In January 2011, Mormino stopped serving as a registered lobbyist for Cummins and began focusing on environmental policy and compliance for the company. And in May 2018, he reached out to Wheeler about updating the truck emissions standards, according to the emails obtained by the Sierra Club.
"Dear Deputy Administrator Wheeler, I am writing to request a meeting to discuss emissions issues critical to the commercial vehicle sector," Mormino wrote. "I will be traveling to Washington, DC and could be available for a meeting on the afternoon of Thursday, May 17th or the morning of Friday, May 18th. Please let me know if you are available."
Wheeler, who was confirmed as EPA chief in February 2019, responded less than an hour later: "I can do the 18th."
The meeting occurred as planned in the William Jefferson Clinton North Building, according to the copy of Wheeler's private calendar obtained by E&E News.
Linhardt, of the Sierra Club, said this exchange marked an unusual level of access to EPA's political leadership.
"They certainly aren't meeting with the Sierra Club," Linhardt said. "And they certainly didn't listen to us on any of their environmental rollbacks. But when industry goes in, you see action happen."
Still, Mormino was not satisfied with the level of access. He wanted a second meeting or phone call with Wheeler.
In subsequent emails to Tamika Burton, a staff assistant to Wheeler, Mormino insisted that Wheeler had shown a willingness to talk again.
"Mr. Wheeler indicated that we should have another brief call either end of this week or early next week on the issues that we last discussed," Mormino wrote in one message.
"He mentioned a willingness to talk early morning while he is driving into the office. Would that be an option?" he wrote in another.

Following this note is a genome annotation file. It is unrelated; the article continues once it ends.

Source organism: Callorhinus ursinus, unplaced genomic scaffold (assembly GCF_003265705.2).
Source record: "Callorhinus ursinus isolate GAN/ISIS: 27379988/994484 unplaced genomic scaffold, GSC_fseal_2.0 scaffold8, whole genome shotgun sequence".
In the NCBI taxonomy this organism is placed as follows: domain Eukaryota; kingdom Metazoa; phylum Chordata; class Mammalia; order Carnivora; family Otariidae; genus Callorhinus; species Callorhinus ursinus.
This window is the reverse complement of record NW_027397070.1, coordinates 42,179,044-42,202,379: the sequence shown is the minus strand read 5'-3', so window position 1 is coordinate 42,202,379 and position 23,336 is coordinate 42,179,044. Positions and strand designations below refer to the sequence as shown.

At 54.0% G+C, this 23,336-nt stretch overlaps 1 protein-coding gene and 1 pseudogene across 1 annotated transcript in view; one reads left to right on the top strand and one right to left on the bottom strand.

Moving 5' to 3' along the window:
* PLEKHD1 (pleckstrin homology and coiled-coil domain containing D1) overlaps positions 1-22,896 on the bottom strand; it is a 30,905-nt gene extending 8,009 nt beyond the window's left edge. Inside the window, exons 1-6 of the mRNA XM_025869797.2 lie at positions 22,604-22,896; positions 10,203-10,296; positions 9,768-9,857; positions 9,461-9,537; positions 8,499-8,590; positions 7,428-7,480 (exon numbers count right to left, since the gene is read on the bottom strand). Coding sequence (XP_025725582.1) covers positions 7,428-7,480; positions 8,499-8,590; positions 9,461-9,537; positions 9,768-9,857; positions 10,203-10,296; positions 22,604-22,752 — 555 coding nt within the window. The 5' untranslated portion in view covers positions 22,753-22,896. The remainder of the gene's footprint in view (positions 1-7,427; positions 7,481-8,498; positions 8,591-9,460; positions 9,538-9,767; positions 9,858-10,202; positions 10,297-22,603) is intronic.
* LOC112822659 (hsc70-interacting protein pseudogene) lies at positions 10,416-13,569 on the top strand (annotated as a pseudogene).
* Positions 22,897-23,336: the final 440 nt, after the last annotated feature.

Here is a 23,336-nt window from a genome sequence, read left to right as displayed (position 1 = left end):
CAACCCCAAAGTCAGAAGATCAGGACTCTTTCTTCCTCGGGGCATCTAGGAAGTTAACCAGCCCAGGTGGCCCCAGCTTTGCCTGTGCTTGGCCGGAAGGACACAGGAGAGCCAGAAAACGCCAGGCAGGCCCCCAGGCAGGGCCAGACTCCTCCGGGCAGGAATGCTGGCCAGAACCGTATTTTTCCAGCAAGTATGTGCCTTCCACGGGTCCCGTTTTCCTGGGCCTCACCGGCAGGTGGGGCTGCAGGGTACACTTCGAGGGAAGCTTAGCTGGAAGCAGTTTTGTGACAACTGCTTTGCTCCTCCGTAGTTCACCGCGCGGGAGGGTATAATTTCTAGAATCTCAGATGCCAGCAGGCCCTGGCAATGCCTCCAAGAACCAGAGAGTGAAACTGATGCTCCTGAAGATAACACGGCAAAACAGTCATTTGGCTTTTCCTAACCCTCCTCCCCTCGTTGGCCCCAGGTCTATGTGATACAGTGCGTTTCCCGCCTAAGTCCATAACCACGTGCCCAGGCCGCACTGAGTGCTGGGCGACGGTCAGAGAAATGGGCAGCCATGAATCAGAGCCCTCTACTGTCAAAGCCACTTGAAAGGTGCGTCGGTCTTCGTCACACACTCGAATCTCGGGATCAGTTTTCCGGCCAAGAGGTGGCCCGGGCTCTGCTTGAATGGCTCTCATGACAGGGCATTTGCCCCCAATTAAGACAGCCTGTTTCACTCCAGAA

In addition, Mormino sent Wheeler a document from the Truck and Engine Manufacturers Association that provided "a summary of the key elements that could be reformed as part of a national heavy-duty on-highway low NOx regulation."
Burton ended up arranging a June 14 phone call and June 29 meeting, according to Wheeler's private calendar.
Cummins spokesman Jon Mills said Mormino was not available for an interview. But he defended Mormino's efforts as part of the company's routine outreach to regulators and lawmakers.
"One of the things we do is we try to work transparently and proactively with both our regulators and elected officials," Mills said in a phone interview. "We are open that we want tough, clear and enforceable regulations that can lower emissions and drive innovation."
He added, "As part of that, we've had ongoing meetings on this issue for several years, including with prior EPA leaders, as well. So the meetings with Andrew Wheeler were just a continuation of that process."
Asked for comment, EPA spokeswoman Molly Block said in an email: "Administrator Wheeler meets with a wide variety of stakeholders including CARB [the California Air Resources Board] and will continue to meet with all stakeholders as the Agency works to update the heavy duty NOx standard for this first time in nearly two decades."
'Prepared for all outcomes'
As the trucking industry was reaching out to EPA, California air regulators were busy updating their own NOx emissions standards for heavy-duty trucks.
CARB first began studying "potential changes" to the standards in November 2016, according to a notice on its website.
By the time Cummins contacted Wheeler in May 2018, the board had already held a series of public workshops on the matter.
And by September 2019, the board had studied the possibility of significantly strengthening the standards, according to a presentation by CARB staff.
Jed Mandel, president of the Truck and Engine Manufacturers Association, said his trade association would prefer a national standard that is less stringent than what California is considering.
"I believe a national standard is optimal, provided it's technologically feasible and cost-effective and provides lead time," Mandel said in a phone interview.
"And to that degree, we don't think that EPA should adopt what California's thinking about, which is likely not technologically feasible or cost-effective," he said.
Mills, the Cummins spokesman, said the company has been clear about its support for one national standard from the beginning.
"We really want one national standard. We've said that publicly before," he said. "So that's been our position, and we've just always been pretty transparent about that."
Mills declined to comment on stringency, saying only that the company was "prepared for all outcomes."
A CARB spokesman said board Chairwoman Mary Nichols was not available for an interview.
Reporters Kevin Bogardus and Corbin Hiar contributed.